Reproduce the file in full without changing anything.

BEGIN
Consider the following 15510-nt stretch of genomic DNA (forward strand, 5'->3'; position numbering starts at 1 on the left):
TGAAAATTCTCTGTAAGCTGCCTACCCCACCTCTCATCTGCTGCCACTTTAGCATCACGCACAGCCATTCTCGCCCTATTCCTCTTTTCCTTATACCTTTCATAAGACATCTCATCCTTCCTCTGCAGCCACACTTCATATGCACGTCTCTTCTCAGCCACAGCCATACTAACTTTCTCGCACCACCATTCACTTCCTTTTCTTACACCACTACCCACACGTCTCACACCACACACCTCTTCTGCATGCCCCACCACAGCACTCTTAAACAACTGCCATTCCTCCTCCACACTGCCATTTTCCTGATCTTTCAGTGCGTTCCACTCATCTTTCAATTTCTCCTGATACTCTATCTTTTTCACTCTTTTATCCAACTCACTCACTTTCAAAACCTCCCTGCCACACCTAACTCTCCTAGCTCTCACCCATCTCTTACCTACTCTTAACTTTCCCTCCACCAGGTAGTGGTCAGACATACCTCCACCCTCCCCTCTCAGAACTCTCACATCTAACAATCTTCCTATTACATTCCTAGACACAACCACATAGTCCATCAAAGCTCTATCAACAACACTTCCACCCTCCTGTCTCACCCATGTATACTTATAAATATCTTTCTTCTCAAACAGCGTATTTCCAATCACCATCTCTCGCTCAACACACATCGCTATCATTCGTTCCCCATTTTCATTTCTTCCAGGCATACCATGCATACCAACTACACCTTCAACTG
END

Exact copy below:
Consider the following 15510-nt stretch of genomic DNA (forward strand, 5'->3'; position numbering starts at 1 on the left):
TGAAAATTCTCTGTAAGCTGCCTACCCCACCTCTCATCTGCTGCCACTTTAGCATCACGCACAGCCATTCTCGCCCTATTCCTCTTTTCCTTATACCTTTCATAAGACATCTCATCCTTCCTCTGCAGCCACACTTCATATGCACGTCTCTTCTCAGCCACAGCCATACTAACTTTCTCGCACCACCATTCACTTCCTTTTCTTACACCACTACCCACACGTCTCACACCACACACCTCTTCTGCATGCCCCACCACAGCACTCTTAAACAACTGCCATTCCTCCTCCACACTGCCATTTTCCTGATCTTTCAGTGCGTTCCACTCATCTTTCAATTTCTCCTGATACTCTATCTTTTTCACTCTTTTATCCAACTCACTCACTTTCAAAACCTCCCTGCCACACCTAACTCTCCTAGCTCTCACCCATCTCTTACCTACTCTTAACTTTCCCTCCACCAGGTAGTGGTCAGACATACCTCCACCCTCCCCTCTCAGAACTCTCACATCTAACAATCTTCCTATTACATTCCTAGACACAACCACATAGTCCATCAAAGCTCTATCAACAACACTTCCACCCTCCTGTCTCACCCATGTATACTTATAAATATCTTTCTTCTCAAACAGCGTATTTCCAATCACCATCTCTCGCTCAACACACATCGCTATCATTCGTTCCCCATTTTCATTTCTTCCAGGCATACCATGCATACCAACTACACCTTCAACTG